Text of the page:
A Polled Future

Monday, July 21, 2014: 2:30 PM
2208 (Kansas City Convention Center)
Morgan Richard , Louisiana State University, Baton Rouge, LA
Cathleen C. Williams , LSU AgCenter, Baton Rouge, LA
Abstract Text:

The horn is an adaptation of the skin, characterized by hardened keratin in the epidermis. Dairy cattle have used their horns as a defense mechanism since the beginning of their existence. However, since dairy cattle no longer need to ward off predators in the wild, the horns do not serve a purpose. Additionally, horns can cause injury to handlers and other cows in the herd. Thus, disbudding or dehorning is necessary in order to lower risk associated with the horns of dairy cattle. Disbudding and dehorning techniques differ; however, they both have disadvantages associated with the procedure relating to cost, health, and animal welfare. The solution presents itself in polled genetics. Animals born without horns carry one or two polled alleles. German researchers found that this genetic marker was associated with certain mutations such as a hairy eyelid.  Since the polled gene is dominant, genetic selection can improve rapidly. An animal with two polled alleles will produce 100% polled offspring. While an animal with only one polled allele will still have 50% of their offspring polled.  Polled genetics are also more cost efficient than dehorning as a farmer can spend an additional $7.50 for polled genetics.  Other advantages of polled genetics include eliminating the risk of infection and reduced labor required. However, limited genetic selection is a major reason dairy farmers are hesitant to embrace polled genetics. Although still a minority, polled dairy cattle are increasing in generic merit and polled bulls are beginning to rank in the top of genetic evaluations.  In conclusion, using polled genetics provided a more cost efficient and less labor-intensive alternative to traditional dehorning methods.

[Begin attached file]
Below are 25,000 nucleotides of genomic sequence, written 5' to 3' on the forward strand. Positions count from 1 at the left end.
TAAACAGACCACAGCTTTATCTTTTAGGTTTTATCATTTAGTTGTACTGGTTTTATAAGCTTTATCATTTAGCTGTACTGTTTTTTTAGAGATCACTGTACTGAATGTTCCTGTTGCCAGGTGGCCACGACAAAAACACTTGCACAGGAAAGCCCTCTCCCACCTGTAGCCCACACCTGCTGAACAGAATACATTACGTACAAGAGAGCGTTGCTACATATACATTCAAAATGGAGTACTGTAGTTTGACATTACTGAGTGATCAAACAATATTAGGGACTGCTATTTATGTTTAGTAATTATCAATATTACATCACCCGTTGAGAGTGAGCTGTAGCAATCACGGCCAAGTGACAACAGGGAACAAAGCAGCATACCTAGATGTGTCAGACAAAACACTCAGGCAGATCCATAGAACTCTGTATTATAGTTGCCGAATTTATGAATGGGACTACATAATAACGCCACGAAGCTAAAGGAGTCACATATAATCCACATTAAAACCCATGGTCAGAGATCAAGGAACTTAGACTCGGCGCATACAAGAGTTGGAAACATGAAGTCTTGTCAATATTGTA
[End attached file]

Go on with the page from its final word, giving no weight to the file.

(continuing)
Keywords: dairy cattle, polled genetics